Hendrik Brugmans and Raymond Aalders were sentenced to more than 34 years in prison after admitting carrying nearly a tonne of cocaine across the Atlantic in their yacht.
Raymond Aalders, 47, and skipper, Hendrik Brugmans, 69 were arrested after their yacht, Golem was intercepted by a Border Force cutter off the coast of Rye in August last year.
The men, who are both Dutch nationals, were making their way from Curaçao in the southern Caribbean. Their final destination was believed to have been the Netherlands.
At the time of its interception off the East Sussex coast, the Golem’s navigation beacon was turned off and the yacht was listing noticeably to one side.
The 56 foot yacht was escorted into Dover marina.
A search by specialist Border Force teams revealed hundreds of packages of drugs concealed in specially made hides in a workshop, water tank, and underneath benches.
Forensic tests on the packages revealed the cocaine was 70 percent pure.
If adulterated and sold in the UK, it would have had a potential street value of around £120 million.
National Crime Agency investigators also found evidence that Brugmans was paid €1.2 million for making the trip.
Both Brugmans and Aalders pleaded guilty to importing class A drugs and were sentenced on 3 June at Maidstone Crown Court to 20 years and nine months and 14 years respectively.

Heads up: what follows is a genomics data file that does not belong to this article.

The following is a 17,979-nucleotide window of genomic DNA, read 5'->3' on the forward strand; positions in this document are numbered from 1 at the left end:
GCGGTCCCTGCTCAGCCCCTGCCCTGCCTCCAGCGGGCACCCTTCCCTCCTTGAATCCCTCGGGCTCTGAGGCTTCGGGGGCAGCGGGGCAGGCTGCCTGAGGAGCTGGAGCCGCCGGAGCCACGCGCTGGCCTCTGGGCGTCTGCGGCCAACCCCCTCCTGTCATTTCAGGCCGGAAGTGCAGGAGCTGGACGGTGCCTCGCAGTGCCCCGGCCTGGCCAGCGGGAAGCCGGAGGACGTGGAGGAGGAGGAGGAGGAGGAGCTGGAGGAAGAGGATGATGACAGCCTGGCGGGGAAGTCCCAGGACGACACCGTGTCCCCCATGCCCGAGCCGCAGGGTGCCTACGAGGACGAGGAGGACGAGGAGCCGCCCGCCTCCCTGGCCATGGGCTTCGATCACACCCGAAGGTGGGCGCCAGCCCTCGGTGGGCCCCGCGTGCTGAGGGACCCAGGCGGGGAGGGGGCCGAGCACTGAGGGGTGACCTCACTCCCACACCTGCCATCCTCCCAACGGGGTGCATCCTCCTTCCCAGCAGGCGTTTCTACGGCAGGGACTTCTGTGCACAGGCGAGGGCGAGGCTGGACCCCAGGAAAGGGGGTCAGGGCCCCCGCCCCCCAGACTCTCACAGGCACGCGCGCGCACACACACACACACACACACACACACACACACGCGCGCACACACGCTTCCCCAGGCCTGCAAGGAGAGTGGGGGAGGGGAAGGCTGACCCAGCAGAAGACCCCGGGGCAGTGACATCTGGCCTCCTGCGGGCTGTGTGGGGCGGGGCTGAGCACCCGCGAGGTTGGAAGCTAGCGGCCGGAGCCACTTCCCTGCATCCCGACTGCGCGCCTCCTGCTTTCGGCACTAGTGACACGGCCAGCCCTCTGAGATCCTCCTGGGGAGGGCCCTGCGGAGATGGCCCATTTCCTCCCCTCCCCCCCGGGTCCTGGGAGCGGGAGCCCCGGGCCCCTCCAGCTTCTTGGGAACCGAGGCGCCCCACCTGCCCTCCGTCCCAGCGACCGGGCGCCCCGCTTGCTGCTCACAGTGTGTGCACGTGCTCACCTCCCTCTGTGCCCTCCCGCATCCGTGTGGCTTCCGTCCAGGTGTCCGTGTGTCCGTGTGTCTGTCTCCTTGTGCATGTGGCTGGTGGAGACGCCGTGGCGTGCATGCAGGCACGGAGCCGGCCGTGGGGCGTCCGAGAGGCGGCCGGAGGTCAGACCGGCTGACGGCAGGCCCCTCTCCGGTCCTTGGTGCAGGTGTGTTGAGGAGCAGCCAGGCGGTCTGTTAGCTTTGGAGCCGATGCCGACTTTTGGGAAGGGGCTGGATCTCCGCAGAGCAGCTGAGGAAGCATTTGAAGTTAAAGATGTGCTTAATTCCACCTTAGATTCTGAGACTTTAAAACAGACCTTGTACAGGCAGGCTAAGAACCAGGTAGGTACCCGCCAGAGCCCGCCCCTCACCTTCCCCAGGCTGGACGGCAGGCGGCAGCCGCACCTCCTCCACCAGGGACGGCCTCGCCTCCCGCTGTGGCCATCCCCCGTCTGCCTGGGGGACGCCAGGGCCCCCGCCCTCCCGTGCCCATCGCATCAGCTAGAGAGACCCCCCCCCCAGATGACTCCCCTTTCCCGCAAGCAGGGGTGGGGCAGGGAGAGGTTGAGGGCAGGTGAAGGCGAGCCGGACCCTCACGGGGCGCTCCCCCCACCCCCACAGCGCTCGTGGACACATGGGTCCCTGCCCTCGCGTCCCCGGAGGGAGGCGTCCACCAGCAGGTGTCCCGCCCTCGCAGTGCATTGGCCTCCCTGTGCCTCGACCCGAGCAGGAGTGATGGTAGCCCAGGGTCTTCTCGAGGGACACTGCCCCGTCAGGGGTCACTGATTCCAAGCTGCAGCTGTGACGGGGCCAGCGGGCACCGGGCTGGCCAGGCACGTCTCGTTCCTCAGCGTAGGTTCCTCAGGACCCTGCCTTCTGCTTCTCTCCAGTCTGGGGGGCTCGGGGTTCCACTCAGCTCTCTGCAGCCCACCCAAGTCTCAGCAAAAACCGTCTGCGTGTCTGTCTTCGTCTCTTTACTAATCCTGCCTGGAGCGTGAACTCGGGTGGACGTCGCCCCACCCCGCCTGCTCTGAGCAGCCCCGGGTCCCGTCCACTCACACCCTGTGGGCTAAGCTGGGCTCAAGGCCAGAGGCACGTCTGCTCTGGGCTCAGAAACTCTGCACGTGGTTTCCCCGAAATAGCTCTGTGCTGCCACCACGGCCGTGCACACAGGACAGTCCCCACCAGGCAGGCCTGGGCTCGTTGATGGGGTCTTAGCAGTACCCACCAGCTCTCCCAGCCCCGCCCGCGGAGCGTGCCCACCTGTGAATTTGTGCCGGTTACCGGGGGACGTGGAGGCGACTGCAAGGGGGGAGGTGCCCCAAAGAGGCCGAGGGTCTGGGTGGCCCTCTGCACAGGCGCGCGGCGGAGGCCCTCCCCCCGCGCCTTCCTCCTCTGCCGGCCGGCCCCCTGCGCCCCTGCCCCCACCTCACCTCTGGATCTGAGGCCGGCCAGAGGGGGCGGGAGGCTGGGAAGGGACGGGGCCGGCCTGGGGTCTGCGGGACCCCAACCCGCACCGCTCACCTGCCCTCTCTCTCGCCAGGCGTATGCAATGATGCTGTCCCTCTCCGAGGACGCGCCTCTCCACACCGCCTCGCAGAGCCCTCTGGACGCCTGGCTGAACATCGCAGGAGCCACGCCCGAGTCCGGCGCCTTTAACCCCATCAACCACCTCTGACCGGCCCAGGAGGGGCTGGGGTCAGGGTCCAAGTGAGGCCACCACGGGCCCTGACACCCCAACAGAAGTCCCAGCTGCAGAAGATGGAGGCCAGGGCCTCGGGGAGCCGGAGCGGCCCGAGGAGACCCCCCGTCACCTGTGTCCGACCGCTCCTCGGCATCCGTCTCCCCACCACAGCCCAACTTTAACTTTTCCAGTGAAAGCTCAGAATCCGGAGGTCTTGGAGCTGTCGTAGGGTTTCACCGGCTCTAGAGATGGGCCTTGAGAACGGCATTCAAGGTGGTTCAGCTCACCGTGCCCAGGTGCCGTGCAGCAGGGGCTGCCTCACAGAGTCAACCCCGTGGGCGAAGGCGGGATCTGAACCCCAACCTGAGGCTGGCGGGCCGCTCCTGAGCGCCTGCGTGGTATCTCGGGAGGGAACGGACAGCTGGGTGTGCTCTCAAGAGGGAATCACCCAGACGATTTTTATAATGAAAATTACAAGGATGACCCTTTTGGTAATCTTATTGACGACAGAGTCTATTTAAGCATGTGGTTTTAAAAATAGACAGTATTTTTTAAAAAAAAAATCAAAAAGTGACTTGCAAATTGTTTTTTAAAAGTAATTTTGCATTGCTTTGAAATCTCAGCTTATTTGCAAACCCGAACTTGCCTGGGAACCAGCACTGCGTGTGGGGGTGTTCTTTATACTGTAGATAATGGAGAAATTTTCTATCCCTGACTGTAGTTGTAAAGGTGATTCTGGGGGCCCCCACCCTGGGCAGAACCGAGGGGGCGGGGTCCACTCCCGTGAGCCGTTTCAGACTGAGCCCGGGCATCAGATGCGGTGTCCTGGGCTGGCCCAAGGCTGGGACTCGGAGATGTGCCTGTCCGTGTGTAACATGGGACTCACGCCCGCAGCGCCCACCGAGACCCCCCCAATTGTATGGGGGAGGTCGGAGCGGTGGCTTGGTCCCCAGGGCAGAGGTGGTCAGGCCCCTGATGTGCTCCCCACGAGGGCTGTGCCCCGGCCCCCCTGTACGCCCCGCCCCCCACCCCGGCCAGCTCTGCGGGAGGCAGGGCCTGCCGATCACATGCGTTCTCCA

The reviewing lawyer in the International Justice and Organised Crime Division at the Crown Prosecution Service (CPS), Lorna Vincent, said:
“Hendrik Brugmans and Raymond Aalders smuggled nearly a tonne of cocaine, which has an estimated wholesale value of over £41 million. They hid the cocaine inside the yacht in a workbench, seat floors, a wardrobe and a fresh water tank.”
She continued: “The yacht was found seven miles off the South East of Rye within British territorial waters, where Henrik Brugmans was found as the owner of the yacht and Raymond Aalders was aboard.”
“The strength of our evidence left the two men, who were in pursuit of enormous profits, with no choice but to plead guilty. This case shows no matter how sophisticated the drugs importation, the CPS will work hard to bring offenders to justice,” concluded Vincent.
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